Emma Magana wants to read about alternative medicine. Rosa Guzman wants to read something that would interest her kids too. Justine Damaso wants to read about the migration of Monarch butterflies.
As members of a women’s support group that focuses as much on community as mental health, the women will manage a local mini-lending library at Bienestar de la Familia, a program of Multnomah County’s Department of County Human Services.
“For me it’s a great idea,” Damaso said Tuesday as the women celebrated the library’s launch. “It seems like an excellent idea, instead of TV or cell phones, to fill our brains, our spirits.”
The self-serve lending library is a modest collection in Spanish and English, intended to serve Latino, African American and East African visitors to the social service office and adjoining La Clinica de Buena Salud Medical Center. The women’s group will decide what books to rotate through each month, but for now there’s a whole array, from novels by Isabel Allende and cookbooks on low-fat Mexican cuisine.
To be sure, clients from Bienestar can go to any public library for a much wider selection. But Leonila Villalobos-Salvador, who lives in Gateway, said this fits her schedule. “When we have free time, we come here,” she said. “So it’s a good system.
The project is a partnership between Bienestar and the Multnomah County Library, but spearheaded by women who use social and health care services at the Baltazar Ortiz Community Center. The women have discussed expanding the program to include workshops on narrative writing and poetry, inviting published authors to speak, and connecting with the library program, Everybody Reads.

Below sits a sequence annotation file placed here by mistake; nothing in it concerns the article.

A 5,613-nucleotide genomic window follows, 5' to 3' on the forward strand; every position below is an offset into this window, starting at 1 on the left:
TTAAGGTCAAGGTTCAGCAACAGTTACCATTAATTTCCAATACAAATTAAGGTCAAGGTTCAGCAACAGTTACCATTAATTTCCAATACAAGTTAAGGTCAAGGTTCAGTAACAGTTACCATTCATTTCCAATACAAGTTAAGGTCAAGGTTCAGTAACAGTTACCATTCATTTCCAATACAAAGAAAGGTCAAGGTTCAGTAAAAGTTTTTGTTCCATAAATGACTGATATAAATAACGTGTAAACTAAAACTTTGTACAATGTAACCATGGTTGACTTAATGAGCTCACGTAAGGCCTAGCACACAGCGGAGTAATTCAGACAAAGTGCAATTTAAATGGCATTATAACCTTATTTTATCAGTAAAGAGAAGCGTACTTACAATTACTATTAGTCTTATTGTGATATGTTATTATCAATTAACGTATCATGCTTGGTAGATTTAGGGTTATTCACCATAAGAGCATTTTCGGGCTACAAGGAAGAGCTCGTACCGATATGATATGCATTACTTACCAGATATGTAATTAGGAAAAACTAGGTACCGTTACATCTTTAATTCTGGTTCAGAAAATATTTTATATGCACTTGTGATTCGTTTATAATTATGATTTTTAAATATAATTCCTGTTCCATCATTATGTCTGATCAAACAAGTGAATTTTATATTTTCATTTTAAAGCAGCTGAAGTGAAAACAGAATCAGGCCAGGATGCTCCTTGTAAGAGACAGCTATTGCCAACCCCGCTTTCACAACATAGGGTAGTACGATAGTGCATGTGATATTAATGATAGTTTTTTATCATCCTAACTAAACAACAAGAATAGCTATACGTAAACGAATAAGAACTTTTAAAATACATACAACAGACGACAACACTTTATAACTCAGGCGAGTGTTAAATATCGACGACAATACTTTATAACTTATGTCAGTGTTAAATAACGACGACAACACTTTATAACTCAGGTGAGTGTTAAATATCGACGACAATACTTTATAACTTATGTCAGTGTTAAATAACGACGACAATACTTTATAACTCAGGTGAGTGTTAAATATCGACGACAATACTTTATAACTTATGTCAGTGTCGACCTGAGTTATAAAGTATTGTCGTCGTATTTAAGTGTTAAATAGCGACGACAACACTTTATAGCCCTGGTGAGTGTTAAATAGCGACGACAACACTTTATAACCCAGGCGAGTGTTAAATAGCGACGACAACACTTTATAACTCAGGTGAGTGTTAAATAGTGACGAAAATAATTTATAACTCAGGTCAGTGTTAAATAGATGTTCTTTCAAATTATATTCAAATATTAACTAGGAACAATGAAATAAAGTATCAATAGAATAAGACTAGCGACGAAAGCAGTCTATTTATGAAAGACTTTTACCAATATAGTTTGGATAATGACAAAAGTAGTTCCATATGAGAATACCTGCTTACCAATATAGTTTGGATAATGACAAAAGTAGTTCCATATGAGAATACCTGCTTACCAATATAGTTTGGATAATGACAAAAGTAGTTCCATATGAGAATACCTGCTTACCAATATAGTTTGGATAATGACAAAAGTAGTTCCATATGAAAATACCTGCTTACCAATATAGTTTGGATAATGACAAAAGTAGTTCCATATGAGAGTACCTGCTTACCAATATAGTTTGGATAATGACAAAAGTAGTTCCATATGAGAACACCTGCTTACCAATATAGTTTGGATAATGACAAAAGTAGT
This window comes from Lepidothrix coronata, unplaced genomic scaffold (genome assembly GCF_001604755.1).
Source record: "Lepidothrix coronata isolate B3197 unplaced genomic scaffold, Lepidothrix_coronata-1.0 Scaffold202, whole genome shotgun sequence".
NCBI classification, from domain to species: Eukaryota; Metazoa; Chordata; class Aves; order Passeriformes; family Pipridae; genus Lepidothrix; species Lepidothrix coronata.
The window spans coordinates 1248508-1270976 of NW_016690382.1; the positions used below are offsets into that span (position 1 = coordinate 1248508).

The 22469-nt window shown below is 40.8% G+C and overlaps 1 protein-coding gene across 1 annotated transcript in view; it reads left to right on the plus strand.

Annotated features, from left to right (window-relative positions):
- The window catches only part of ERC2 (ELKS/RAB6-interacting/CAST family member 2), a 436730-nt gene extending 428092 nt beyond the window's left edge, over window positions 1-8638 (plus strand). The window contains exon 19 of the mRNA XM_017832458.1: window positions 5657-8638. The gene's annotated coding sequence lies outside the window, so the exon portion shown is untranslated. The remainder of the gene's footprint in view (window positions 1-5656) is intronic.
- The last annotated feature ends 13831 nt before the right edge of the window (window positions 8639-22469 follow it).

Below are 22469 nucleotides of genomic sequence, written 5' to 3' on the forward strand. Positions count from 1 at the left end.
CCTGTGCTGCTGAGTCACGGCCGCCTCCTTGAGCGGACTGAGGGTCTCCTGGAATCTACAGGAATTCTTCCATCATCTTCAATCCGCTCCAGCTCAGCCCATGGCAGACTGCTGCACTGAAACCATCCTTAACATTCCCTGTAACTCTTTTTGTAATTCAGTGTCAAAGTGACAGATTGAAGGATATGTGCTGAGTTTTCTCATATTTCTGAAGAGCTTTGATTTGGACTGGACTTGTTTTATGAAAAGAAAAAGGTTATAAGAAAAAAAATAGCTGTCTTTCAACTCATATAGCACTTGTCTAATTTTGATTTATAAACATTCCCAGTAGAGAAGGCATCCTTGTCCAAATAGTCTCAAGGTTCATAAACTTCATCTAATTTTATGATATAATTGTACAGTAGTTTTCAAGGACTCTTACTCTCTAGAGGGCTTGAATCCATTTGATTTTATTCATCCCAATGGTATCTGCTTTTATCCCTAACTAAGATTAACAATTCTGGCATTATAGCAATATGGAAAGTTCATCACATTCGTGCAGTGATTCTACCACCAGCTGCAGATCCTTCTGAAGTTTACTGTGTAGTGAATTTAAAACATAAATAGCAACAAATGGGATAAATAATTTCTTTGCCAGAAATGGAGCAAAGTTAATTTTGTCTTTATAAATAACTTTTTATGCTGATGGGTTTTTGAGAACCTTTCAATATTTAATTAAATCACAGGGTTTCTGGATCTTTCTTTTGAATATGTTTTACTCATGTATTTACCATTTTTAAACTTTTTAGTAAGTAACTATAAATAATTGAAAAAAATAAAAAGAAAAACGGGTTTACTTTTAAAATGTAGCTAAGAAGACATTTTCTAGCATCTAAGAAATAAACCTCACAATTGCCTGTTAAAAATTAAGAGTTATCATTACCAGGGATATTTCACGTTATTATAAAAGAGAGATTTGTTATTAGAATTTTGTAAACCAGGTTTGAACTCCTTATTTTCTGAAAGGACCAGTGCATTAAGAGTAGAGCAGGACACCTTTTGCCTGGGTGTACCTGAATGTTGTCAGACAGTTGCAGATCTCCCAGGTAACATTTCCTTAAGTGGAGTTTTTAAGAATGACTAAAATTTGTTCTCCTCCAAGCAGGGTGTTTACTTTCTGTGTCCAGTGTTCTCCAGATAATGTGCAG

“I’m really excited about this,” said Ana Ruiz Morillo, the library’s Spanish outreach coordinator. “I like the idea of them building their library.”
The library maintains an outreach collection to share with apartment complexes and community centers. Ruiz Morillo said they’re working now to reach immigrant and refugee adults who might be avoiding government agencies as a result of federal immigration policy changes.
“We want to put books in people’s hands,” she said. “We are looking at how to connect communities to library services, to make sure patrons continue to hear that this is their library.”
More than a dozen regular members of the women support group, led by mental health provider Fernando Sanjines, gathered Tuesday morning for their regular weekly meeting. They shared their favorite authors and easy-reader series. A client confided in the staff that she had never before read a whole book. This will be her first.
“Books are a connector, Sanjines said. “Reading is a good habit, one we can pass on to our kids.”
Once staff from Bienestar had finished stacking the little library shelves, the woman carried out pitchers of coffee and a cake, shaped like a book.“H-birthday Bienestar lib,” was written in icing across the top.